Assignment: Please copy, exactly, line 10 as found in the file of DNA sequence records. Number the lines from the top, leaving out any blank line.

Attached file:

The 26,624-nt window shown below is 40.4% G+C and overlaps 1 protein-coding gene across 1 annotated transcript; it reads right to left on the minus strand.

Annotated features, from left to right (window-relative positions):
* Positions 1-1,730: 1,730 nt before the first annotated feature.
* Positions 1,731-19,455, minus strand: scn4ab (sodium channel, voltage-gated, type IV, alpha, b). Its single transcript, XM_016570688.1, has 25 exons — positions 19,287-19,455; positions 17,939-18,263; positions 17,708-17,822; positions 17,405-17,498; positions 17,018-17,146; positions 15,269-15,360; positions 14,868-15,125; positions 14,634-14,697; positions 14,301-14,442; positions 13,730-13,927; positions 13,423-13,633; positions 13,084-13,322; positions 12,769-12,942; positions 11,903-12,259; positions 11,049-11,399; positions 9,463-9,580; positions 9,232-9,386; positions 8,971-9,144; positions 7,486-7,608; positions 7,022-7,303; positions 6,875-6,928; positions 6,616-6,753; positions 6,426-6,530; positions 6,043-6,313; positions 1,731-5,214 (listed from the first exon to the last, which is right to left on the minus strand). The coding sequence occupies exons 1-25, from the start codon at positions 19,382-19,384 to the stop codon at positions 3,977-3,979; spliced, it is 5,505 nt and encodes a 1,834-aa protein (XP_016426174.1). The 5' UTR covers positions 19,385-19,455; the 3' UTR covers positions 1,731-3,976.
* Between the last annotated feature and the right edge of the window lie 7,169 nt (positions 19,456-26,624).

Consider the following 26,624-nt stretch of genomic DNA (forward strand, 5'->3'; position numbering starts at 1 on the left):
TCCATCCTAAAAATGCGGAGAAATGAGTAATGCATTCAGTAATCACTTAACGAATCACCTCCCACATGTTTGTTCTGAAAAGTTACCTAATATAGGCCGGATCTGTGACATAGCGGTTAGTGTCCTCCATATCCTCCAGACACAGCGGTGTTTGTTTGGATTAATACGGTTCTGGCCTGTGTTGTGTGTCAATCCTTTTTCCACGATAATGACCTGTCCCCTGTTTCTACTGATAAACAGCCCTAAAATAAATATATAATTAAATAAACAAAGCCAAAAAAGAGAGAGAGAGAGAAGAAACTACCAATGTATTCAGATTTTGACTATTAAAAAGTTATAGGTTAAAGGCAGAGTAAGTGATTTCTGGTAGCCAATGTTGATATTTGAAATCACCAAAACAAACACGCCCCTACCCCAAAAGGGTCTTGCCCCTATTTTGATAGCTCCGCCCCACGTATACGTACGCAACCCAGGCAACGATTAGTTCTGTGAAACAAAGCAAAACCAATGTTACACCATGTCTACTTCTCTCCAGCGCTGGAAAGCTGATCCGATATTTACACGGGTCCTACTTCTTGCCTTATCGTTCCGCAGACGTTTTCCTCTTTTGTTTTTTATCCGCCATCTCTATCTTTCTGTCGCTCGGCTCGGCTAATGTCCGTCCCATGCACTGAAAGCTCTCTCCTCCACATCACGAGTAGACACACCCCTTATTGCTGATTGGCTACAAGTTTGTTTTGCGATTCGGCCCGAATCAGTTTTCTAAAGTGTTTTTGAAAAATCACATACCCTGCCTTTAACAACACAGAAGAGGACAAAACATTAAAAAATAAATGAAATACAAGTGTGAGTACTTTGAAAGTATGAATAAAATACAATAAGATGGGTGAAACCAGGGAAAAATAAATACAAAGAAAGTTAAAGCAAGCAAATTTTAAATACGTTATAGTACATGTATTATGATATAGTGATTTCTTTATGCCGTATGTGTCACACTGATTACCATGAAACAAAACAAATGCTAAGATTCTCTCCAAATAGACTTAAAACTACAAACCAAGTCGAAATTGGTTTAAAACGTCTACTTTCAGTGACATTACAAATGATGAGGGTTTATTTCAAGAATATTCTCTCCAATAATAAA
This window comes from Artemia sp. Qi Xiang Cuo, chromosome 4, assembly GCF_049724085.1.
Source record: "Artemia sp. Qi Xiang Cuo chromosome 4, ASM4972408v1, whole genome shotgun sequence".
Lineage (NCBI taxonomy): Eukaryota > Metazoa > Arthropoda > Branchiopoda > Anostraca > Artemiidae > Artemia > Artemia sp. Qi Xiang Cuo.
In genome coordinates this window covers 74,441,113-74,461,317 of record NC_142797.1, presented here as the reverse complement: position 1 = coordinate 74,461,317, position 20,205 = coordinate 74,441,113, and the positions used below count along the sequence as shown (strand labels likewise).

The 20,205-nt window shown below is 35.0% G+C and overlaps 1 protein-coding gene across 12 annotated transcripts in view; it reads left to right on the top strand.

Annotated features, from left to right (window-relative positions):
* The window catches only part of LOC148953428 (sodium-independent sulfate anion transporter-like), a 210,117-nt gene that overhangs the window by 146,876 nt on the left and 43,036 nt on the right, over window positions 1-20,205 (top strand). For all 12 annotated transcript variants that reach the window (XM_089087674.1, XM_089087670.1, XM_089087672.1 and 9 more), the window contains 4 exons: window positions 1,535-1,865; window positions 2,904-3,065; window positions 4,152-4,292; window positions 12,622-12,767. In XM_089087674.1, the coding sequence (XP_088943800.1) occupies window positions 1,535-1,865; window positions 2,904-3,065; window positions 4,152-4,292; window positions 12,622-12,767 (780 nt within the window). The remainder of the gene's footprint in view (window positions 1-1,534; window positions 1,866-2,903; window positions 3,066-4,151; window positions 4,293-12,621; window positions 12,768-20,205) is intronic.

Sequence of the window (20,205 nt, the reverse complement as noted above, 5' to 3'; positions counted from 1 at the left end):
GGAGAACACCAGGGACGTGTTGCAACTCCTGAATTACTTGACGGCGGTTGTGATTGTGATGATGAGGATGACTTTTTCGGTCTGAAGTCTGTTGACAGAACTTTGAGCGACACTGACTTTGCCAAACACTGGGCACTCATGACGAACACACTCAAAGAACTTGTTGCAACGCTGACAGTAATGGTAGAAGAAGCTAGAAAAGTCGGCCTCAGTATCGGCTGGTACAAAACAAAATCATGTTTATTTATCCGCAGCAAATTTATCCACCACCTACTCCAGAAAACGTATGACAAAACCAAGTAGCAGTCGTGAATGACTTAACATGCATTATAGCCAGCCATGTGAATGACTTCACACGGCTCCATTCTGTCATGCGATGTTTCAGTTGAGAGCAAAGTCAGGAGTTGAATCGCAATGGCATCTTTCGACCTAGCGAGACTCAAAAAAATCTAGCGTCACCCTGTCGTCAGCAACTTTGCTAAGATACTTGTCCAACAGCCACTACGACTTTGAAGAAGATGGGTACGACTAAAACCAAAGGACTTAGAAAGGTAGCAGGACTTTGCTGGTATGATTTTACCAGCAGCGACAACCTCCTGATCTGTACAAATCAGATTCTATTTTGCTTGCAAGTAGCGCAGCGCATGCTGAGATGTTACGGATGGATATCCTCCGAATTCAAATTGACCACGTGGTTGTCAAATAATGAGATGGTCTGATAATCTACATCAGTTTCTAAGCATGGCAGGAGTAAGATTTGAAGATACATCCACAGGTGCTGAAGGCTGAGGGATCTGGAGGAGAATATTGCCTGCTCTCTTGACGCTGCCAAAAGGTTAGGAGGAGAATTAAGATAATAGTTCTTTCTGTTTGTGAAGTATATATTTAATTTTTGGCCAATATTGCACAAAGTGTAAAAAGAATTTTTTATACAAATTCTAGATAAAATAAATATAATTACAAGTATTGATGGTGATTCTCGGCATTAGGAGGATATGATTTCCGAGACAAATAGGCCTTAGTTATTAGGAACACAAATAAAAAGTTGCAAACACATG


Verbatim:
Lineage (NCBI taxonomy): Eukaryota > Metazoa > Arthropoda > Branchiopoda > Anostraca > Artemiidae > Artemia > Artemia sp. Qi Xiang Cuo.